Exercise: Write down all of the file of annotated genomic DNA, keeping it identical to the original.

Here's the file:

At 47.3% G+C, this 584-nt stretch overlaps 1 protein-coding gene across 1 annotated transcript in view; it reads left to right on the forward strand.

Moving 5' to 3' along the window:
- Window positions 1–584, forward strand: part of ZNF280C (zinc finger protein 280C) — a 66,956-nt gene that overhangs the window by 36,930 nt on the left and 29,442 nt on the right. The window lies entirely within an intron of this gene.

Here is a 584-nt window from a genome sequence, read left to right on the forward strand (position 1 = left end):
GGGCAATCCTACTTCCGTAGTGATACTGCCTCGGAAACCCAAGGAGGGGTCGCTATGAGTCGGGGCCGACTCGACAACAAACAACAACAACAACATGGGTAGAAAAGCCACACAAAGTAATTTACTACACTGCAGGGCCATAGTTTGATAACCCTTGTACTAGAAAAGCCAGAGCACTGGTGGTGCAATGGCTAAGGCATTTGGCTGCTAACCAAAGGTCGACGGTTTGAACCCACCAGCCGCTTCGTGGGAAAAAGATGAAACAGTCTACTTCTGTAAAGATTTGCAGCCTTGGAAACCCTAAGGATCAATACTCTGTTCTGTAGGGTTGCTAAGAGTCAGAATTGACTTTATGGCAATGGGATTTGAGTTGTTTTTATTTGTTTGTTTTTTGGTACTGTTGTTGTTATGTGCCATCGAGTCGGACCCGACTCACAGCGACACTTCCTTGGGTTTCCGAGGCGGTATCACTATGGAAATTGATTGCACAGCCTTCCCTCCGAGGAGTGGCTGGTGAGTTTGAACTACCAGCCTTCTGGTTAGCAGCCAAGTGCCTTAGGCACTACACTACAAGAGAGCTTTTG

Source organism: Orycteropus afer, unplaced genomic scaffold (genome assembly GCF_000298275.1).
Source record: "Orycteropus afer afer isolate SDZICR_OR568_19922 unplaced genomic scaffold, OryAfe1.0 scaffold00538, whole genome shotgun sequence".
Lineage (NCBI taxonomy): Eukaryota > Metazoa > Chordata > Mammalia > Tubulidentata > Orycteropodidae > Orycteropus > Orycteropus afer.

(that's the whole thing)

At 47.3% G+C, this 584-nt stretch overlaps 1 protein-coding gene across 1 annotated transcript in view; it reads left to right on the forward strand.

Moving 5' to 3' along the window:
- Window positions 1–584, forward strand: part of ZNF280C (zinc finger protein 280C) — a 66,956-nt gene that overhangs the window by 36,930 nt on the left and 29,442 nt on the right. The window lies entirely within an intron of this gene.

Here is a 584-nt window from a genome sequence, read left to right on the forward strand (position 1 = left end):
GGGCAATCCTACTTCCGTAGTGATACTGCCTCGGAAACCCAAGGAGGGGTCGCTATGAGTCGGGGCCGACTCGACAACAAACAACAACAACAACATGGGTAGAAAAGCCACACAAAGTAATTTACTACACTGCAGGGCCATAGTTTGATAACCCTTGTACTAGAAAAGCCAGAGCACTGGTGGTGCAATGGCTAAGGCATTTGGCTGCTAACCAAAGGTCGACGGTTTGAACCCACCAGCCGCTTCGTGGGAAAAAGATGAAACAGTCTACTTCTGTAAAGATTTGCAGCCTTGGAAACCCTAAGGATCAATACTCTGTTCTGTAGGGTTGCTAAGAGTCAGAATTGACTTTATGGCAATGGGATTTGAGTTGTTTTTATTTGTTTGTTTTTTGGTACTGTTGTTGTTATGTGCCATCGAGTCGGACCCGACTCACAGCGACACTTCCTTGGGTTTCCGAGGCGGTATCACTATGGAAATTGATTGCACAGCCTTCCCTCCGAGGAGTGGCTGGTGAGTTTGAACTACCAGCCTTCTGGTTAGCAGCCAAGTGCCTTAGGCACTACACTACAAGAGAGCTTTTG

Source organism: Orycteropus afer, unplaced genomic scaffold (genome assembly GCF_000298275.1).
Source record: "Orycteropus afer afer isolate SDZICR_OR568_19922 unplaced genomic scaffold, OryAfe1.0 scaffold00538, whole genome shotgun sequence".
Lineage (NCBI taxonomy): Eukaryota > Metazoa > Chordata > Mammalia > Tubulidentata > Orycteropodidae > Orycteropus > Orycteropus afer.